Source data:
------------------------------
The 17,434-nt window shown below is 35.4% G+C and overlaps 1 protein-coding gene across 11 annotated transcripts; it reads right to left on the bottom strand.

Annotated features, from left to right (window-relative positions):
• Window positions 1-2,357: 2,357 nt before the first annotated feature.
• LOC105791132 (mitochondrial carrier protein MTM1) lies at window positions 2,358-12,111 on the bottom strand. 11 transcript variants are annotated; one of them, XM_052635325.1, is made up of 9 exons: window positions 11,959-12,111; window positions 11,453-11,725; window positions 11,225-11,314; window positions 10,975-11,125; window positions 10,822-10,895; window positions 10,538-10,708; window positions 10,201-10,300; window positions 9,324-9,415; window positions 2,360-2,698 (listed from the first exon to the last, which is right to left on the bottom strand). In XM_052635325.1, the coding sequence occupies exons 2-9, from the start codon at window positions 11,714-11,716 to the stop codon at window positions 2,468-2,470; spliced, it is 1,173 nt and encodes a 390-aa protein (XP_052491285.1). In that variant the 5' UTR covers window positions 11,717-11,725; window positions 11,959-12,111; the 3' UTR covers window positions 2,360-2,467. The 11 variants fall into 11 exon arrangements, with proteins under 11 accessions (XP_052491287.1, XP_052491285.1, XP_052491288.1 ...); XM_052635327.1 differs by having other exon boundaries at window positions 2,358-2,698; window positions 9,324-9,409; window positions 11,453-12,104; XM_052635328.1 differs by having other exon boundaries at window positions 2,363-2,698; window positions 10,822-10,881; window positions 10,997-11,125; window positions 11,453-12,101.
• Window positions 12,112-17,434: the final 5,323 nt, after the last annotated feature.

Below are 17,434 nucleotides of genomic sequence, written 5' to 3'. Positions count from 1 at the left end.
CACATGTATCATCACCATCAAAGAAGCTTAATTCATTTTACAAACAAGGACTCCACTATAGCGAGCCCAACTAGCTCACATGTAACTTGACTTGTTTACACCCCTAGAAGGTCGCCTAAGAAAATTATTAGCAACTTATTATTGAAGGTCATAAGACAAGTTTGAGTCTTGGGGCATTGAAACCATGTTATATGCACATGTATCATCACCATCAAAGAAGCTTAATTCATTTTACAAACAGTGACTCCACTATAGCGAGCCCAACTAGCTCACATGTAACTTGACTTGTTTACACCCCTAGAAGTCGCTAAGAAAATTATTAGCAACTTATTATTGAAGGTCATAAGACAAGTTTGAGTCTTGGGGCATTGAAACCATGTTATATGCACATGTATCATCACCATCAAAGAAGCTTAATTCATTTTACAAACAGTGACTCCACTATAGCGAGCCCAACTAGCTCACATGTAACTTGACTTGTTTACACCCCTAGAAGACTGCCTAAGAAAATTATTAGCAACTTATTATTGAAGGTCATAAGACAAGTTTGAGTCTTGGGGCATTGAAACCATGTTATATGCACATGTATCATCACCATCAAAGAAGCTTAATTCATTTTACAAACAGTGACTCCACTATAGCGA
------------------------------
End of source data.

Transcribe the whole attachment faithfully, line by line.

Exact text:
The 17,434-nt window shown below is 35.4% G+C and overlaps 1 protein-coding gene across 11 annotated transcripts; it reads right to left on the bottom strand.

Annotated features, from left to right (window-relative positions):
• Window positions 1-2,357: 2,357 nt before the first annotated feature.
• LOC105791132 (mitochondrial carrier protein MTM1) lies at window positions 2,358-12,111 on the bottom strand. 11 transcript variants are annotated; one of them, XM_052635325.1, is made up of 9 exons: window positions 11,959-12,111; window positions 11,453-11,725; window positions 11,225-11,314; window positions 10,975-11,125; window positions 10,822-10,895; window positions 10,538-10,708; window positions 10,201-10,300; window positions 9,324-9,415; window positions 2,360-2,698 (listed from the first exon to the last, which is right to left on the bottom strand). In XM_052635325.1, the coding sequence occupies exons 2-9, from the start codon at window positions 11,714-11,716 to the stop codon at window positions 2,468-2,470; spliced, it is 1,173 nt and encodes a 390-aa protein (XP_052491285.1). In that variant the 5' UTR covers window positions 11,717-11,725; window positions 11,959-12,111; the 3' UTR covers window positions 2,360-2,467. The 11 variants fall into 11 exon arrangements, with proteins under 11 accessions (XP_052491287.1, XP_052491285.1, XP_052491288.1 ...); XM_052635327.1 differs by having other exon boundaries at window positions 2,358-2,698; window positions 9,324-9,409; window positions 11,453-12,104; XM_052635328.1 differs by having other exon boundaries at window positions 2,363-2,698; window positions 10,822-10,881; window positions 10,997-11,125; window positions 11,453-12,101.
• Window positions 12,112-17,434: the final 5,323 nt, after the last annotated feature.

Below are 17,434 nucleotides of genomic sequence, written 5' to 3'. Positions count from 1 at the left end.
CACATGTATCATCACCATCAAAGAAGCTTAATTCATTTTACAAACAAGGACTCCACTATAGCGAGCCCAACTAGCTCACATGTAACTTGACTTGTTTACACCCCTAGAAGGTCGCCTAAGAAAATTATTAGCAACTTATTATTGAAGGTCATAAGACAAGTTTGAGTCTTGGGGCATTGAAACCATGTTATATGCACATGTATCATCACCATCAAAGAAGCTTAATTCATTTTACAAACAGTGACTCCACTATAGCGAGCCCAACTAGCTCACATGTAACTTGACTTGTTTACACCCCTAGAAGTCGCTAAGAAAATTATTAGCAACTTATTATTGAAGGTCATAAGACAAGTTTGAGTCTTGGGGCATTGAAACCATGTTATATGCACATGTATCATCACCATCAAAGAAGCTTAATTCATTTTACAAACAGTGACTCCACTATAGCGAGCCCAACTAGCTCACATGTAACTTGACTTGTTTACACCCCTAGAAGACTGCCTAAGAAAATTATTAGCAACTTATTATTGAAGGTCATAAGACAAGTTTGAGTCTTGGGGCATTGAAACCATGTTATATGCACATGTATCATCACCATCAAAGAAGCTTAATTCATTTTACAAACAGTGACTCCACTATAGCGA